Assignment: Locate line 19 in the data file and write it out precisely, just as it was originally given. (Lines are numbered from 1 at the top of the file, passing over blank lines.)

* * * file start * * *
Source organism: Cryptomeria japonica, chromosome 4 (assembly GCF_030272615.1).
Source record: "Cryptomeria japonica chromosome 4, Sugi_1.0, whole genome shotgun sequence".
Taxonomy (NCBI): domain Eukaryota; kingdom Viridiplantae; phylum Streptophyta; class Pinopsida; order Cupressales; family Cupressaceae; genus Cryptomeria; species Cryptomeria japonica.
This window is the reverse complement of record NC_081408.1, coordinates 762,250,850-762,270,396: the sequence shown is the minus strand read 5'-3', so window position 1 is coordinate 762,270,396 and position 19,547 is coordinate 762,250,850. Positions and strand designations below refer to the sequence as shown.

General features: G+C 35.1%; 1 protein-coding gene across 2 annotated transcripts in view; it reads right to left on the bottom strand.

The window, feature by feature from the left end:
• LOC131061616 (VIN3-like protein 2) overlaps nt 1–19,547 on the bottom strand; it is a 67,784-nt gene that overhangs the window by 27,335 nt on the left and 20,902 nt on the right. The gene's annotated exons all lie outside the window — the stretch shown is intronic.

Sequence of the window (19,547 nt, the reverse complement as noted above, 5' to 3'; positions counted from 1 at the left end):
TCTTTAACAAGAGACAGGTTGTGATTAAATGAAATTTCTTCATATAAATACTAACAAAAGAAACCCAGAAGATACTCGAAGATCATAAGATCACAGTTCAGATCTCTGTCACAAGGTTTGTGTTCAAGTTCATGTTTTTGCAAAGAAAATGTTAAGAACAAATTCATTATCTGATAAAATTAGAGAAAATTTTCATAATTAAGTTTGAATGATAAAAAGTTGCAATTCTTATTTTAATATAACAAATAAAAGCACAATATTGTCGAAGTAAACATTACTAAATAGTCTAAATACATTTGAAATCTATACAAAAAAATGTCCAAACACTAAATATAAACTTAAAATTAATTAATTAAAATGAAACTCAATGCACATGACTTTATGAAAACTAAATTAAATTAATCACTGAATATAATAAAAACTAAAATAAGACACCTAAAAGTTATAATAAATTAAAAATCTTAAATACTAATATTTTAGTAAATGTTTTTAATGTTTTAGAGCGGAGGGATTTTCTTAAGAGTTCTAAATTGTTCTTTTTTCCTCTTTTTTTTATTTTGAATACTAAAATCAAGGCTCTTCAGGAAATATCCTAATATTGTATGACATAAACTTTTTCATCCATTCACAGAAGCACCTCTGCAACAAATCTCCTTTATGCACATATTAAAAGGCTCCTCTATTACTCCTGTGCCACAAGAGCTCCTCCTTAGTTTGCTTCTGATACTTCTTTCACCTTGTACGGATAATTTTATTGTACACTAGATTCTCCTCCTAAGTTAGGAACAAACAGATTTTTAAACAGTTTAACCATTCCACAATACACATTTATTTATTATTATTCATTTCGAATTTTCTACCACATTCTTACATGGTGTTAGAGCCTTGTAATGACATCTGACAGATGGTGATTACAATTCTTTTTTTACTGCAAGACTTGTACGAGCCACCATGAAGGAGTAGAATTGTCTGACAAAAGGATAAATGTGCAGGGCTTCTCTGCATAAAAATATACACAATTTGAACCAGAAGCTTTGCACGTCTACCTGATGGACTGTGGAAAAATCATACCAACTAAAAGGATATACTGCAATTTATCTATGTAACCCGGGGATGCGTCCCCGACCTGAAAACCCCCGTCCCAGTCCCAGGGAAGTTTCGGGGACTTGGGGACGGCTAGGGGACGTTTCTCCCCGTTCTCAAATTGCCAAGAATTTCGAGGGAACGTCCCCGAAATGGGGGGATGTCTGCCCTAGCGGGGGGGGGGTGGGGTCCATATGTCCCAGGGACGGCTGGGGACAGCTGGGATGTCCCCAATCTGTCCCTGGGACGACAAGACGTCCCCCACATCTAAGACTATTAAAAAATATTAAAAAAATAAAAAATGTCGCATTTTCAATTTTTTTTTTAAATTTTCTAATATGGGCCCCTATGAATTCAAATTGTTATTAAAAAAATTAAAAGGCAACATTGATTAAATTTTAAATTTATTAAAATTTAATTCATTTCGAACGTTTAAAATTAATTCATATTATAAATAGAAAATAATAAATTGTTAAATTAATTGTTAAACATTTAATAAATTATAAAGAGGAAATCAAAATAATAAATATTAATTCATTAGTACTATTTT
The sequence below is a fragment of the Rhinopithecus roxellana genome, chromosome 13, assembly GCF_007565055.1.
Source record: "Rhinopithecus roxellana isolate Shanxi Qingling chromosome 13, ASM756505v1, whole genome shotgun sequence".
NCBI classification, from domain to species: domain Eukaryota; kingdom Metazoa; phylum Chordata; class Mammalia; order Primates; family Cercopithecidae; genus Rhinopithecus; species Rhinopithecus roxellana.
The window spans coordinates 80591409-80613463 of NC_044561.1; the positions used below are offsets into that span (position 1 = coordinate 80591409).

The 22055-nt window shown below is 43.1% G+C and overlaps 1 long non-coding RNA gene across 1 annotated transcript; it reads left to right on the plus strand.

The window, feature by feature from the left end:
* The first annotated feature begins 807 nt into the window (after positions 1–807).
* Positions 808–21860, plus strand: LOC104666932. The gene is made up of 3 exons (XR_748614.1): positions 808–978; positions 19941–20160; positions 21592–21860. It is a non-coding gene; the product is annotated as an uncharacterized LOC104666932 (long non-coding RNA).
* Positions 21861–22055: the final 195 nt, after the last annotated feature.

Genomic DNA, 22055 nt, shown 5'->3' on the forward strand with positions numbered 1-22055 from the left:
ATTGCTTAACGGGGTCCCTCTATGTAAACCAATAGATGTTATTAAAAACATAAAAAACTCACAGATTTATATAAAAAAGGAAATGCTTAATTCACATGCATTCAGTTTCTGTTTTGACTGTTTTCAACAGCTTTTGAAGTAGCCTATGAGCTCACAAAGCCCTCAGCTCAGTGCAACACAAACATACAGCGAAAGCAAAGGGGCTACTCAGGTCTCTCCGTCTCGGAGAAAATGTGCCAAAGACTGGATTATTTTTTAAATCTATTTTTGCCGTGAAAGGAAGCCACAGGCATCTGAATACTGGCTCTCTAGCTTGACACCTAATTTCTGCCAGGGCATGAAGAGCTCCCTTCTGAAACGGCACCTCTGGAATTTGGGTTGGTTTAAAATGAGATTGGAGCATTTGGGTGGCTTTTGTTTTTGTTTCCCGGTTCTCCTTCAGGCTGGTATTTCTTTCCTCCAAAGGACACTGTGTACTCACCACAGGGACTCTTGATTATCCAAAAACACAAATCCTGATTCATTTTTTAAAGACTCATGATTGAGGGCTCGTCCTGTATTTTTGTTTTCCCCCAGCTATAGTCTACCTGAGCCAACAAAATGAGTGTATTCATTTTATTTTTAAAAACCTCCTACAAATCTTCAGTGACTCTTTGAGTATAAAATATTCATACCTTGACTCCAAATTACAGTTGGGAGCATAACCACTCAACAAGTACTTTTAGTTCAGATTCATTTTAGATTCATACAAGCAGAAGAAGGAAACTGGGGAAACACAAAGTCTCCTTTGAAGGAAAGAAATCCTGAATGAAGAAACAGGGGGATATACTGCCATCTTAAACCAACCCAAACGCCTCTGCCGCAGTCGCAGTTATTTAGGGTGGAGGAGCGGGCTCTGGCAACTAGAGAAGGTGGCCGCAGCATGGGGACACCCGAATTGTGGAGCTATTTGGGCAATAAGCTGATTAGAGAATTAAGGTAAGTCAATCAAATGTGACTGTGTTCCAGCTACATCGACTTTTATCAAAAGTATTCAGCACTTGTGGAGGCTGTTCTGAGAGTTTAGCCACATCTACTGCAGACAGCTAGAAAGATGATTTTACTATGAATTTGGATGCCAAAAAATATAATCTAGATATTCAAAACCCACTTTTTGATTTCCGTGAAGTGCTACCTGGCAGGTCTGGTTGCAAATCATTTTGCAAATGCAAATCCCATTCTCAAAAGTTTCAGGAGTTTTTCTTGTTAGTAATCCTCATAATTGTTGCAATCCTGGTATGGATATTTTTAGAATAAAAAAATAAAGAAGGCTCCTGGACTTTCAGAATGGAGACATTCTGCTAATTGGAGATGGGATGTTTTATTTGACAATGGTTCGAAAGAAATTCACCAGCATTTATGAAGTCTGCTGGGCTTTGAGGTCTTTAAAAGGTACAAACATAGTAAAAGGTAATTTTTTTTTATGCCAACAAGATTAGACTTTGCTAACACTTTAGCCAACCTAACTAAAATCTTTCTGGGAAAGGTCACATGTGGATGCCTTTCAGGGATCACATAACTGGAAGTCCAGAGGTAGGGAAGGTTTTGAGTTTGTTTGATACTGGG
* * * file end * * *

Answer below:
Genomic DNA, 22055 nt, shown 5'->3' on the forward strand with positions numbered 1-22055 from the left: